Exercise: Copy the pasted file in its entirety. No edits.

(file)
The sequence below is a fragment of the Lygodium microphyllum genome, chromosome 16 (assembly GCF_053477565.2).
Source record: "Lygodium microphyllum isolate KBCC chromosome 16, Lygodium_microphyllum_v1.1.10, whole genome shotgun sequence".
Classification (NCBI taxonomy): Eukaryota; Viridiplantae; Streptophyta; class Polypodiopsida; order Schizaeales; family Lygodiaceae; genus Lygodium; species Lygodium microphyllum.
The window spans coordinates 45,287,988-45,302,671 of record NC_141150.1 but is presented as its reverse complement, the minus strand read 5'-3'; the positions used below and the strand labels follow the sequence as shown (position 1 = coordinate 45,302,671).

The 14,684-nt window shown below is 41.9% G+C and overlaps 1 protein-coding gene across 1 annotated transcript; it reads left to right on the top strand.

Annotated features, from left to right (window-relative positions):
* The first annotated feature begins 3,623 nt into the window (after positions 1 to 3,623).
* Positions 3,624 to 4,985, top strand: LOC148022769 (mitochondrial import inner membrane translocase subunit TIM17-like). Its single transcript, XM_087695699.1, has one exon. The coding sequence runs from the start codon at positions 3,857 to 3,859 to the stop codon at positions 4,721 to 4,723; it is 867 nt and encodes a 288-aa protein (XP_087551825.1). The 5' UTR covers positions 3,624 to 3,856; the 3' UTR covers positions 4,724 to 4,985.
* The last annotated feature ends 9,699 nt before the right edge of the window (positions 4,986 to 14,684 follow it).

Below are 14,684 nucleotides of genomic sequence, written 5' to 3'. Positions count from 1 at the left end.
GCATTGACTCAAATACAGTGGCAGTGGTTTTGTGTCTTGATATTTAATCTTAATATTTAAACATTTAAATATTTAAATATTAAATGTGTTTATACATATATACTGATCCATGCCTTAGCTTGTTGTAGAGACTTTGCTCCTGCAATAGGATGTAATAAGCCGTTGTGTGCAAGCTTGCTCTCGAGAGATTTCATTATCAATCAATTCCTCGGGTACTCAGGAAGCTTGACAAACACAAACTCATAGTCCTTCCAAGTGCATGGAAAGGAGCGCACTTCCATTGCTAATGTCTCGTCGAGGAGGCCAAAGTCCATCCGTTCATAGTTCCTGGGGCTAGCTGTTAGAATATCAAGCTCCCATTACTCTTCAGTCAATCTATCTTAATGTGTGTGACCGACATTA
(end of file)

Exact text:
The sequence below is a fragment of the Lygodium microphyllum genome, chromosome 16 (assembly GCF_053477565.2).
Source record: "Lygodium microphyllum isolate KBCC chromosome 16, Lygodium_microphyllum_v1.1.10, whole genome shotgun sequence".
Classification (NCBI taxonomy): Eukaryota; Viridiplantae; Streptophyta; class Polypodiopsida; order Schizaeales; family Lygodiaceae; genus Lygodium; species Lygodium microphyllum.
The window spans coordinates 45,287,988-45,302,671 of record NC_141150.1 but is presented as its reverse complement, the minus strand read 5'-3'; the positions used below and the strand labels follow the sequence as shown (position 1 = coordinate 45,302,671).

The 14,684-nt window shown below is 41.9% G+C and overlaps 1 protein-coding gene across 1 annotated transcript; it reads left to right on the top strand.

Annotated features, from left to right (window-relative positions):
* The first annotated feature begins 3,623 nt into the window (after positions 1 to 3,623).
* Positions 3,624 to 4,985, top strand: LOC148022769 (mitochondrial import inner membrane translocase subunit TIM17-like). Its single transcript, XM_087695699.1, has one exon. The coding sequence runs from the start codon at positions 3,857 to 3,859 to the stop codon at positions 4,721 to 4,723; it is 867 nt and encodes a 288-aa protein (XP_087551825.1). The 5' UTR covers positions 3,624 to 3,856; the 3' UTR covers positions 4,724 to 4,985.
* The last annotated feature ends 9,699 nt before the right edge of the window (positions 4,986 to 14,684 follow it).

Below are 14,684 nucleotides of genomic sequence, written 5' to 3'. Positions count from 1 at the left end.
GCATTGACTCAAATACAGTGGCAGTGGTTTTGTGTCTTGATATTTAATCTTAATATTTAAACATTTAAATATTTAAATATTAAATGTGTTTATACATATATACTGATCCATGCCTTAGCTTGTTGTAGAGACTTTGCTCCTGCAATAGGATGTAATAAGCCGTTGTGTGCAAGCTTGCTCTCGAGAGATTTCATTATCAATCAATTCCTCGGGTACTCAGGAAGCTTGACAAACACAAACTCATAGTCCTTCCAAGTGCATGGAAAGGAGCGCACTTCCATTGCTAATGTCTCGTCGAGGAGGCCAAAGTCCATCCGTTCATAGTTCCTGGGGCTAGCTGTTAGAATATCAAGCTCCCATTACTCTTCAGTCAATCTATCTTAATGTGTGTGACCGACATTA